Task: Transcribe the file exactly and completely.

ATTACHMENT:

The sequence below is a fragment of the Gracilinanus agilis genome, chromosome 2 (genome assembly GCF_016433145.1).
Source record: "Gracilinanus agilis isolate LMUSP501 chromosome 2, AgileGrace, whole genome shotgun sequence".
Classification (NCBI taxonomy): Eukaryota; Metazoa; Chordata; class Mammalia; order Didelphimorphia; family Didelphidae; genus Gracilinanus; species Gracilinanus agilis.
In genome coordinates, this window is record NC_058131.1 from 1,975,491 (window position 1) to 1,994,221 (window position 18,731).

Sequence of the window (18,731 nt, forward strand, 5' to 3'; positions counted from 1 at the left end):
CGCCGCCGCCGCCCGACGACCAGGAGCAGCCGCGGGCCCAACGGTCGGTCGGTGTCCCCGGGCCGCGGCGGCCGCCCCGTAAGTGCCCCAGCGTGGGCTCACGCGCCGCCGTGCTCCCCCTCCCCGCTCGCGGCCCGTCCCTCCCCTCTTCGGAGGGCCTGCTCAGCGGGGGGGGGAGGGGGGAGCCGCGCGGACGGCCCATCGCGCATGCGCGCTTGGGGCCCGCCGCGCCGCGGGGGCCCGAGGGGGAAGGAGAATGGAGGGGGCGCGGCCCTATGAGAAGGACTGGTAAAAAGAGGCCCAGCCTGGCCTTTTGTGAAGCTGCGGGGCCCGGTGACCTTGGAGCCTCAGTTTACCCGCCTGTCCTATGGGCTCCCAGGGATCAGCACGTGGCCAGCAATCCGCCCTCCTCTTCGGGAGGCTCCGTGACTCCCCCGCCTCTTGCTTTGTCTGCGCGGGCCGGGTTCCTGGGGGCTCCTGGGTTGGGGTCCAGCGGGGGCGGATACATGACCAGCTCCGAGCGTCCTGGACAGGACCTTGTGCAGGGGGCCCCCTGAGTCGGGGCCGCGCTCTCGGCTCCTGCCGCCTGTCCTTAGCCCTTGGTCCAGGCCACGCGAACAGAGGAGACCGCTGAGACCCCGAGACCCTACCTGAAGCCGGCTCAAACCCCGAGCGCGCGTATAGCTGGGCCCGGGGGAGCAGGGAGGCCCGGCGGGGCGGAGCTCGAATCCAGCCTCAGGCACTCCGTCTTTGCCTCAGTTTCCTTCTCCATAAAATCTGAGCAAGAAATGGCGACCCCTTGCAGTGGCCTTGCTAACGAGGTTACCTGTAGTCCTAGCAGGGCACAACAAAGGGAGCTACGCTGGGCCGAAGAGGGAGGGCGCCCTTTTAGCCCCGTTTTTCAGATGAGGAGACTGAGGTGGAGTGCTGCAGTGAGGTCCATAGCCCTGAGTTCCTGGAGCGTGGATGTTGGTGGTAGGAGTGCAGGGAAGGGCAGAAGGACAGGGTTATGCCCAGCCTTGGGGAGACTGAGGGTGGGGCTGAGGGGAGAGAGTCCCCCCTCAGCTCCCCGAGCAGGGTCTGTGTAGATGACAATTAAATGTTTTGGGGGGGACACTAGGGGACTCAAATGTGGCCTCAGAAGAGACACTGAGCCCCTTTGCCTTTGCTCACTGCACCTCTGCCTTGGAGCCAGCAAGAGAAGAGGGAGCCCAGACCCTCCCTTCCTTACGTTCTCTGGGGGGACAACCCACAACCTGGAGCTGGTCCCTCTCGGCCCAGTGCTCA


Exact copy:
The sequence below is a fragment of the Gracilinanus agilis genome, chromosome 2 (genome assembly GCF_016433145.1).
Source record: "Gracilinanus agilis isolate LMUSP501 chromosome 2, AgileGrace, whole genome shotgun sequence".
Classification (NCBI taxonomy): Eukaryota; Metazoa; Chordata; class Mammalia; order Didelphimorphia; family Didelphidae; genus Gracilinanus; species Gracilinanus agilis.
In genome coordinates, this window is record NC_058131.1 from 1,975,491 (window position 1) to 1,994,221 (window position 18,731).

Sequence of the window (18,731 nt, forward strand, 5' to 3'; positions counted from 1 at the left end):
CGCCGCCGCCGCCCGACGACCAGGAGCAGCCGCGGGCCCAACGGTCGGTCGGTGTCCCCGGGCCGCGGCGGCCGCCCCGTAAGTGCCCCAGCGTGGGCTCACGCGCCGCCGTGCTCCCCCTCCCCGCTCGCGGCCCGTCCCTCCCCTCTTCGGAGGGCCTGCTCAGCGGGGGGGGGAGGGGGGAGCCGCGCGGACGGCCCATCGCGCATGCGCGCTTGGGGCCCGCCGCGCCGCGGGGGCCCGAGGGGGAAGGAGAATGGAGGGGGCGCGGCCCTATGAGAAGGACTGGTAAAAAGAGGCCCAGCCTGGCCTTTTGTGAAGCTGCGGGGCCCGGTGACCTTGGAGCCTCAGTTTACCCGCCTGTCCTATGGGCTCCCAGGGATCAGCACGTGGCCAGCAATCCGCCCTCCTCTTCGGGAGGCTCCGTGACTCCCCCGCCTCTTGCTTTGTCTGCGCGGGCCGGGTTCCTGGGGGCTCCTGGGTTGGGGTCCAGCGGGGGCGGATACATGACCAGCTCCGAGCGTCCTGGACAGGACCTTGTGCAGGGGGCCCCCTGAGTCGGGGCCGCGCTCTCGGCTCCTGCCGCCTGTCCTTAGCCCTTGGTCCAGGCCACGCGAACAGAGGAGACCGCTGAGACCCCGAGACCCTACCTGAAGCCGGCTCAAACCCCGAGCGCGCGTATAGCTGGGCCCGGGGGAGCAGGGAGGCCCGGCGGGGCGGAGCTCGAATCCAGCCTCAGGCACTCCGTCTTTGCCTCAGTTTCCTTCTCCATAAAATCTGAGCAAGAAATGGCGACCCCTTGCAGTGGCCTTGCTAACGAGGTTACCTGTAGTCCTAGCAGGGCACAACAAAGGGAGCTACGCTGGGCCGAAGAGGGAGGGCGCCCTTTTAGCCCCGTTTTTCAGATGAGGAGACTGAGGTGGAGTGCTGCAGTGAGGTCCATAGCCCTGAGTTCCTGGAGCGTGGATGTTGGTGGTAGGAGTGCAGGGAAGGGCAGAAGGACAGGGTTATGCCCAGCCTTGGGGAGACTGAGGGTGGGGCTGAGGGGAGAGAGTCCCCCCTCAGCTCCCCGAGCAGGGTCTGTGTAGATGACAATTAAATGTTTTGGGGGGGACACTAGGGGACTCAAATGTGGCCTCAGAAGAGACACTGAGCCCCTTTGCCTTTGCTCACTGCACCTCTGCCTTGGAGCCAGCAAGAGAAGAGGGAGCCCAGACCCTCCCTTCCTTACGTTCTCTGGGGGGACAACCCACAACCTGGAGCTGGTCCCTCTCGGCCCAGTGCTCA